How to Build High-Converting Landing Pages
Your landing page is the face of your brand. It digitally introduces your visitors to the products or services you offer and the problems you solve.
Though widely popular among the digital marketers across the globe, only a few top contenders in a niche understand the nitty-gritty of creating a landing page that converts at par with the industry average.
What is a landing page?
A landing page is a standalone page designed to generate qualified leads. In order to achieve this objective, you can have micro conversions on your landing page, such as filling out a form, signing up for a free trial, registering interest in a product or service, etc.
Marketers generally send warm traffic to a landing page—the traffic that has shown some interest in your offer. Among other channels your visitors might come from pay per click (PPC) advertising through social media or through an email list.
Landing page conversion rates vary with industries and their objectives. Hence, it’s unfair to set an ideal conversion rate that fits all industries.
The graph shown above illustrates the difference between the high-performing landing pages and others. To set a target for yourself, you can refer to the conversion rate benchmarks in your industry.
What is the first step to building high-converting landing pages?
Don’t fall for any manual that guarantees a high-converting landing page—they don’t exist. As mentioned in the above section, the conversion rate standards are industry specific, which can probably guide you setting a target in the initial stages of your landing page design process. However, as a starting point, it is imperative for you to have a sound understanding of your brand and its value propositions, apart from having knowledge about basic website design and user experience (UX).
Iterations never hurt, but guessing games can do collateral damage to your business.
Landing pages require continuous testing and optimization for better conversions. Understanding this is the first, important step of your optimization journey. You can certainly stop guessing what your visitors want from your landing page and utilize tools such as heatmaps, eye-tracking software, and more to gauge visitor behavior on your page. Generating valuable insights from these tools can help you improve the design, CTA, etc., and thereby, can help your conversions.
What does a high-converting landing page comprise?
Crisp above-the-fold content
The design of your landing page impacts the conversion rate. The fold plays a vital role in conversion rate optimization. Everything that appears on the screen when you first load the page is your webpage’s above-the-fold content.
Nielsen Norman Group conducted a study on people’s online browsing habits. The study has 120 participants who interacted with thousands of sites in different niches. Using eye-tracking software, they looked at how people interacted with different websites.
Based on their findings, the Nielsen Norman Group concluded that; “Users do scroll, but only if what’s above the fold is promising enough. What is visible on the page without requiring any action is what encourages us to scroll.”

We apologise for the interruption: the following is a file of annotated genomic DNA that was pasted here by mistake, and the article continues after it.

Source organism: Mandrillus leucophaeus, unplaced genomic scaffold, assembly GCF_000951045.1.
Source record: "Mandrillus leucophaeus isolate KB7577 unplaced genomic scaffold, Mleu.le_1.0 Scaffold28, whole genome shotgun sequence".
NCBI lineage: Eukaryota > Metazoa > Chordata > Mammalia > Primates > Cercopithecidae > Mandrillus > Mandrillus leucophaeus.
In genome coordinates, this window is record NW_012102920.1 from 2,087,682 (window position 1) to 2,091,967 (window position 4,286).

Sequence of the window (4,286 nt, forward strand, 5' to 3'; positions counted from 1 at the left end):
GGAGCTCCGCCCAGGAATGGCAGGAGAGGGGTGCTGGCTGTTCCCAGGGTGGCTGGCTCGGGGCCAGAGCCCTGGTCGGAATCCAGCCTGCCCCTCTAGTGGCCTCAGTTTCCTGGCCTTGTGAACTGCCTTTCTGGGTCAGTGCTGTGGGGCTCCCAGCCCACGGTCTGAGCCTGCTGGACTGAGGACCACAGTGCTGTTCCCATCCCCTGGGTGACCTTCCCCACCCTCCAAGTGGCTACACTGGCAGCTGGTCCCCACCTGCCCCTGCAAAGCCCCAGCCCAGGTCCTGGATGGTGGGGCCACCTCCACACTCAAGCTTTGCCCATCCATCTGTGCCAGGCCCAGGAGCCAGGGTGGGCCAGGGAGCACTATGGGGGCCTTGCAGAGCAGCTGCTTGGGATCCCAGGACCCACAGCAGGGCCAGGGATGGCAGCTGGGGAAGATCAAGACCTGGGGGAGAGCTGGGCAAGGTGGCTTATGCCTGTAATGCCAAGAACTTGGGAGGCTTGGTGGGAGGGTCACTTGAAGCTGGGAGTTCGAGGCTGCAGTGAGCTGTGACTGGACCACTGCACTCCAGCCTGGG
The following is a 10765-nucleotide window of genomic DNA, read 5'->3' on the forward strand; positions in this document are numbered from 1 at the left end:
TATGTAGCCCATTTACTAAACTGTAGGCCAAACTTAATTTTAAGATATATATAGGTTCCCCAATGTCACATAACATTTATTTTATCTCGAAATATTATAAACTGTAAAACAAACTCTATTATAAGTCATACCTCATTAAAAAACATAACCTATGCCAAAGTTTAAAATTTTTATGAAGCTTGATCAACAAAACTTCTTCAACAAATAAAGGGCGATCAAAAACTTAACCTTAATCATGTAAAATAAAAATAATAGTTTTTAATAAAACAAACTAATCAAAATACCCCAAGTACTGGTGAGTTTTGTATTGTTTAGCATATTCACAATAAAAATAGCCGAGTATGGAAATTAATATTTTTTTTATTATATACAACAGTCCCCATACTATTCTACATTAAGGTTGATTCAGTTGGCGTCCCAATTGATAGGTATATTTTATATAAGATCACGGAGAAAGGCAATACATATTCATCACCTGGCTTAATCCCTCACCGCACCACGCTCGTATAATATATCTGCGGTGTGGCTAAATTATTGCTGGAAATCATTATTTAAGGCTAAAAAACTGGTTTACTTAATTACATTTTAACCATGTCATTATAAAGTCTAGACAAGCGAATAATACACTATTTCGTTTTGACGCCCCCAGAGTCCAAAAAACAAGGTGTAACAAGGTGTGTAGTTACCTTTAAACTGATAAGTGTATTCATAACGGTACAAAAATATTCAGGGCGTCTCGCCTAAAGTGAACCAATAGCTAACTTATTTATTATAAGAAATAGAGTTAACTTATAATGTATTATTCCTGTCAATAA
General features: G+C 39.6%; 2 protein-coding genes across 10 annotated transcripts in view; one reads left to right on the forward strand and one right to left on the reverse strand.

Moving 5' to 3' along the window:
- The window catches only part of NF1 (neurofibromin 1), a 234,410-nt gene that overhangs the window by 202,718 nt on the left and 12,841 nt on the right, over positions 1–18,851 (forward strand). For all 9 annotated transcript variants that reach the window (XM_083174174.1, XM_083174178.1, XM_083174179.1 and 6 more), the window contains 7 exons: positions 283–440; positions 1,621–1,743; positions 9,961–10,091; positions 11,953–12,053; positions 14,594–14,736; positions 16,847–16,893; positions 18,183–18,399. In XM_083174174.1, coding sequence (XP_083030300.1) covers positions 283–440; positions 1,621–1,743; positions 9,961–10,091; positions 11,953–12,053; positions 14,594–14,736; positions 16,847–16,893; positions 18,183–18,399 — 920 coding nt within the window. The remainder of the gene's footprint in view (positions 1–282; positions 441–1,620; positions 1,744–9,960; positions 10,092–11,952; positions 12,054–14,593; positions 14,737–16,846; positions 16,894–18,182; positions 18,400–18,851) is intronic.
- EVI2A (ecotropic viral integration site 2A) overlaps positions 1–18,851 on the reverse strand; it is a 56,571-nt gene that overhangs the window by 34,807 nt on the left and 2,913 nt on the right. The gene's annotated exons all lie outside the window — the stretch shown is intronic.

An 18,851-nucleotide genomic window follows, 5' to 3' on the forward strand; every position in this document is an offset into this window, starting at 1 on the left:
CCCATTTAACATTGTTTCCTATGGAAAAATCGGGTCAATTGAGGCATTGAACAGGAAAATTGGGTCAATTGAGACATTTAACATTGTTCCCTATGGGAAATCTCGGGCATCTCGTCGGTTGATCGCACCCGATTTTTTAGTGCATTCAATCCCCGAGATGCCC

Unsurprisingly, the majority of the high-converting landing pages are designed to have the maximum above-the-fold impact. Many successful landing pages contain all of the key information a visitor might need above the fold, almost like a mini sales page. Take an example from VWO.
You can see, the content above the fold includes essential landing page elements that help convince a visitor to take action. It includes:
- Engaging sub-headline
- Call to action
- Social proof
The design of the landing page relies on grabbing the users’ attention right from the start. If a visitor wants to find out more information, they can then scroll down the page, where critical elements of the sales message are expanded upon.
A headline with impact
David Ogilvy, the founder of the global marketing company Ogilvy, famously said about headlines: “five times as many people read the headline as read the body copy.” His quote is from a pre-internet age, but the sentiment holds to this day.
Take the example of a landing page designed by Imsider.ru. They ran an A/B test to increase the conversion rate on their landing page. The control is on the left, and the variation is on the right.
The headline translation is below the screenshot for anyone who’s Russian is rusty.
In this A/B test, the variant improved lead generation. It generated 9.52% more leads than the control. That’s a significant increase in conversion rate.
Fundamentally, the headline must convey the benefit to the visitor. This can be done by offering a time-sensitive benefit and promising an easy solution, as shown in the example above. Regardless of your approach, you must attempt to optimize your headline through conversion rate optimization testing.
A hooking subheadline
Your subheadline should elaborate on the headline and add more context to it by providing complementary information, so as to convince a visitor to take the desired action. Below are four things you can try when creating a subheadline for your landing page:
- Make it longer: Depending on the design of landing page, the subheadline can be up to two or three times as long as your headline.
- Include your unique selling point (USP): Include your USP in the subheadline if appropriate.
- Encourage action: You can turn your subheadline into an engaging call to action (CTA).
- Don’t overinform: Your subheadline should be concise, crisp, and focused.
VenueSphere, a third party referral business, provides a case study on the importance of your subheadline.
They ran an A/B test on their subheadline to try and improve their conversion rate. The variant, the second screenshot, resulted in a 69% increase in leads over the control.
Hierarchy of order: how to structure a sales copy
As a marketer, your job is to convince your landing page visitor that the desired action expected from them stands for their interest. This involves overcoming a couple of fundamental objections and pain points a person may have. For instance:
- Does the landing page offer what I’m looking for?
- Is there enough information on the page to answer my questions?
- Is this going to take a long time?
The elements you use on a landing page will help people overcome these natural objections to taking action. The way these elements are ordered on the page will determine your conversion rate.
There are some standard copywriting formulas and landing page designs that you need to acquaint yourself with if you want to see an uptick in your landing page conversion rate. These include:
- Attention, Interest, Desire, Action (AIDA)